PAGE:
What makes a better show: good talent or the terrible, laughable acts?
You have to have a balance. We had people who had an actual talent, but it wasn’t that they had a great singing voice and we saw potential for them to be a pop star. Whatever they did, my barometer that I always used as a judge was, “Was this entertaining?” And that doesn’t necessarily mean, “Were they good at what they did” but “Did it make me laugh and was I entertained?” That was what we went for; that’s the vibe of the show.
And sometimes you’d have people that would come on and do something that was bad but it was entertaining. Or you’d have people who’d come on that were bad and you got the feeling that they didn’t do anything. It was just kind of lame or they were barely trying. And then you’d be like, “No, this is terrible. You’re not even doing anything.” So it’s really about a balance.
If you were a contestant, what would your talent be?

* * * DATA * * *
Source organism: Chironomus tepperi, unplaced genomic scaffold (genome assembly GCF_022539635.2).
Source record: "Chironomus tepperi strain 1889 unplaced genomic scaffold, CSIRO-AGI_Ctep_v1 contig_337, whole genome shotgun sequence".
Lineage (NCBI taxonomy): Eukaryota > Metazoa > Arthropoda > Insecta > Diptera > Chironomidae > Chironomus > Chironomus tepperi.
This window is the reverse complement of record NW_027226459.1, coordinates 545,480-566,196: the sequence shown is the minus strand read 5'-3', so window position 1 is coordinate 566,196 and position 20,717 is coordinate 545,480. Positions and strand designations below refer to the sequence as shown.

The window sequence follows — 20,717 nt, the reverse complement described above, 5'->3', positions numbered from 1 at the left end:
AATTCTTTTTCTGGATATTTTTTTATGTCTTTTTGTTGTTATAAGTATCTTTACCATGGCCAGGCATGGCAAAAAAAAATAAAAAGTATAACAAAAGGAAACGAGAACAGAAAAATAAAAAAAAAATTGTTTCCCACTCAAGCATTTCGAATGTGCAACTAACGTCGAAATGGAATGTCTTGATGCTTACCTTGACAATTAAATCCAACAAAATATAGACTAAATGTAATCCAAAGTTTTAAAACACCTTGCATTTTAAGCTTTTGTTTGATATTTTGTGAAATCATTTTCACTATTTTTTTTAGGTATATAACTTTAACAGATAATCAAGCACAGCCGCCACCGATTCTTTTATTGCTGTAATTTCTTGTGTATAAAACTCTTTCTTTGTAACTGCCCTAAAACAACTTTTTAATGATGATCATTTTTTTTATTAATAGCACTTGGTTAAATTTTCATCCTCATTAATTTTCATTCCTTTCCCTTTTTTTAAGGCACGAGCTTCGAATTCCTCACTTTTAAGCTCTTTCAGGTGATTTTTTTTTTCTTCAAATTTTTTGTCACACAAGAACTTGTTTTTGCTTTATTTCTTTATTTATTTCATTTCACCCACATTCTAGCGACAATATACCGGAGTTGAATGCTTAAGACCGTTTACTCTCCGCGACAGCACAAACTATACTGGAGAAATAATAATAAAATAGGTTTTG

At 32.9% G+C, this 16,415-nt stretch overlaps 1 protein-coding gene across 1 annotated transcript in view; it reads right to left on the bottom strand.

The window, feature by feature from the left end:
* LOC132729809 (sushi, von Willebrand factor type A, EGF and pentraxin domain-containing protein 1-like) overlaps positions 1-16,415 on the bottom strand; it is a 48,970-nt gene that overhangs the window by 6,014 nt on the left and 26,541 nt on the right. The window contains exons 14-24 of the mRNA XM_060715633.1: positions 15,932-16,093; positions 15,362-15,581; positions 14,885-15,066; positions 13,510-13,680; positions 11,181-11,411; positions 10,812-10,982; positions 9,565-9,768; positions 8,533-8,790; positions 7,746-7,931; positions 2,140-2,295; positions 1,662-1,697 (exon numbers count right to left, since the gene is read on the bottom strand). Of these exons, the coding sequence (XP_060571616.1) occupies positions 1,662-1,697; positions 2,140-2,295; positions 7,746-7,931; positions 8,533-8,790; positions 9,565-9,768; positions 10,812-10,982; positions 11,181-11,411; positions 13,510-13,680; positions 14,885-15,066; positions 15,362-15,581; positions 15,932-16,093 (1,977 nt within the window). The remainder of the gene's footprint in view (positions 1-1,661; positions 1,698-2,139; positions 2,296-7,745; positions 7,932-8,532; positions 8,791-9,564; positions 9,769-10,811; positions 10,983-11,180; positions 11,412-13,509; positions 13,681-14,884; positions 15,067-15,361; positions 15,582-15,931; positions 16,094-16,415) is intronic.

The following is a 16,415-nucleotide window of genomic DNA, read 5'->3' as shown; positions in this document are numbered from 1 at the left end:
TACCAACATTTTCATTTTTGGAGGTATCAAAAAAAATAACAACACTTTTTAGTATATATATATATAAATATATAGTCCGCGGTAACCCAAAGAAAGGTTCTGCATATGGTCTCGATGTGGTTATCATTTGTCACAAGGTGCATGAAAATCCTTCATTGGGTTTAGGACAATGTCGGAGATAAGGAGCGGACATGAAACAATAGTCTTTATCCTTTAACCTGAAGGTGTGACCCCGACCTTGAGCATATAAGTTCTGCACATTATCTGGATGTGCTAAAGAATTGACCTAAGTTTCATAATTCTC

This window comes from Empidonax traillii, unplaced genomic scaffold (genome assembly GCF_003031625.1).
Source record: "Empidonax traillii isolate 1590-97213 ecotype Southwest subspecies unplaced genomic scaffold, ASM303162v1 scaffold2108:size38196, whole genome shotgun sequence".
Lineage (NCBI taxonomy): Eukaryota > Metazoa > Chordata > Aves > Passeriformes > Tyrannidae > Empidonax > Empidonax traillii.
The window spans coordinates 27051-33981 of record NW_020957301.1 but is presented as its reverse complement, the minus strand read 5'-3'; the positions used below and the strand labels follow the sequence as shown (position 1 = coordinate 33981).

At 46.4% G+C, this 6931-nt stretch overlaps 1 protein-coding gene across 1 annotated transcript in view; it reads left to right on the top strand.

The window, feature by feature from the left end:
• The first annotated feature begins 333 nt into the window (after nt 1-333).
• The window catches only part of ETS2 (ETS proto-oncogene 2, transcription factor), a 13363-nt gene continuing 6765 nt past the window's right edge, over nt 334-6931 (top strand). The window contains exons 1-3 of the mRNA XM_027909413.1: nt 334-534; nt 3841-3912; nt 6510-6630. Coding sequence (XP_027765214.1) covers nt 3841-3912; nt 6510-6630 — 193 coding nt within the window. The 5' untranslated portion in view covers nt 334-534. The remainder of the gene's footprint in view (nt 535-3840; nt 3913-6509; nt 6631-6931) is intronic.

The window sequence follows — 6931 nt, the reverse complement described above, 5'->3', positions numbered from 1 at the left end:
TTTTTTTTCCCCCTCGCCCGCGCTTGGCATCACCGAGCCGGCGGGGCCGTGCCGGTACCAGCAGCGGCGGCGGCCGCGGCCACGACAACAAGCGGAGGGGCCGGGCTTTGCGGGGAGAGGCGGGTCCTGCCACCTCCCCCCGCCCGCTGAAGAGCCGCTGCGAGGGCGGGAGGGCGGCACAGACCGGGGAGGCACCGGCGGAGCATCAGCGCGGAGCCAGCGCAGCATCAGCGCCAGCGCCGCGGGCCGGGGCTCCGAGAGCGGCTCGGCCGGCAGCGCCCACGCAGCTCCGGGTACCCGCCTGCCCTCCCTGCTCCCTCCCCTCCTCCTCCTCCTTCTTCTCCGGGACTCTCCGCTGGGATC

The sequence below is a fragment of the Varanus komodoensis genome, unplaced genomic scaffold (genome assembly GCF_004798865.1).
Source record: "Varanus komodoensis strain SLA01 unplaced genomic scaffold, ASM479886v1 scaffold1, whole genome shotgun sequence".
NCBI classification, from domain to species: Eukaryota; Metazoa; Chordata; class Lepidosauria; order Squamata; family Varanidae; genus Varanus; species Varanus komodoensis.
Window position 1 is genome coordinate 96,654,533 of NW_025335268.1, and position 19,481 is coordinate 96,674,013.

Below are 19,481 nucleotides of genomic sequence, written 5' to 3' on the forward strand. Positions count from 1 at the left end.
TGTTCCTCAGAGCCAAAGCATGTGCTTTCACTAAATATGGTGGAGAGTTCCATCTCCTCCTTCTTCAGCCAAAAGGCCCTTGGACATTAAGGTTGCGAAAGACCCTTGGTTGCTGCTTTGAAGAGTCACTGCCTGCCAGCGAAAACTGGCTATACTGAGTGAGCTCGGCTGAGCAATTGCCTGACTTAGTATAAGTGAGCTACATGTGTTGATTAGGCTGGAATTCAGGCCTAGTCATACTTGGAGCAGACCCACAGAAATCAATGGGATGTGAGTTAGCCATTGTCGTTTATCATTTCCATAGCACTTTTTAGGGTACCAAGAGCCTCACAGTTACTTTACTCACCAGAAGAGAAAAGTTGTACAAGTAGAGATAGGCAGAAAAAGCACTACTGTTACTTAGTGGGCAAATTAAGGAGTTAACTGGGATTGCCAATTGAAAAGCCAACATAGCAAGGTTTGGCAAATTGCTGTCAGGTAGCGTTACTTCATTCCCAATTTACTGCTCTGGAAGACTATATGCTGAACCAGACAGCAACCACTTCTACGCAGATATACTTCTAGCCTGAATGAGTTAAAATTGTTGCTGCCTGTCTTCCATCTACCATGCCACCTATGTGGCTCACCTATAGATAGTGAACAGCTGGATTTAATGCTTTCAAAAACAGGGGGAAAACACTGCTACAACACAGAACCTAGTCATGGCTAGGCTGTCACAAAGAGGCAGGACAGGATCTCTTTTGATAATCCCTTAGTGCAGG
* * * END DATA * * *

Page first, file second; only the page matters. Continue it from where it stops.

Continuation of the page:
Boy, I don’t know. I’ve thought about that. I’m a mediocre juggler. It would probably have something to do with juggling. I cannot ride a unicycle, that I’m aware of. If I could train myself to juggle and do something else at the same time I’d be pretty stoked, and I’d definitely want to bring that on to the show.
So American Idol’s judges set a precedent for judges, establishing “the nice one,” “the mean one,” etc. What kind of judge are you?
I try not to fall in any particular category. We didn’t have a formula when it came to that. Like I said, it’s so free-flowing, and the judging really depended on who else is on the panel and involved that kind of natural chemistry. There would be times where I would be tough and gong somebody pretty early on in their routine or their act. There would be times where I could be like, “All right, I’m going to give this person a little more leeway.” It really depended on who else was on the panel and what the act was.
How did you and the other producers choose the line of judges for the season?
For the most part, I just reached out to people that I knew, friends of mine that I thought would have fun in this environment. That was kind of it. There were a few people that I didn’t know but for the most part, it was people that I said, “Hey, come do this, and have a good time with us.”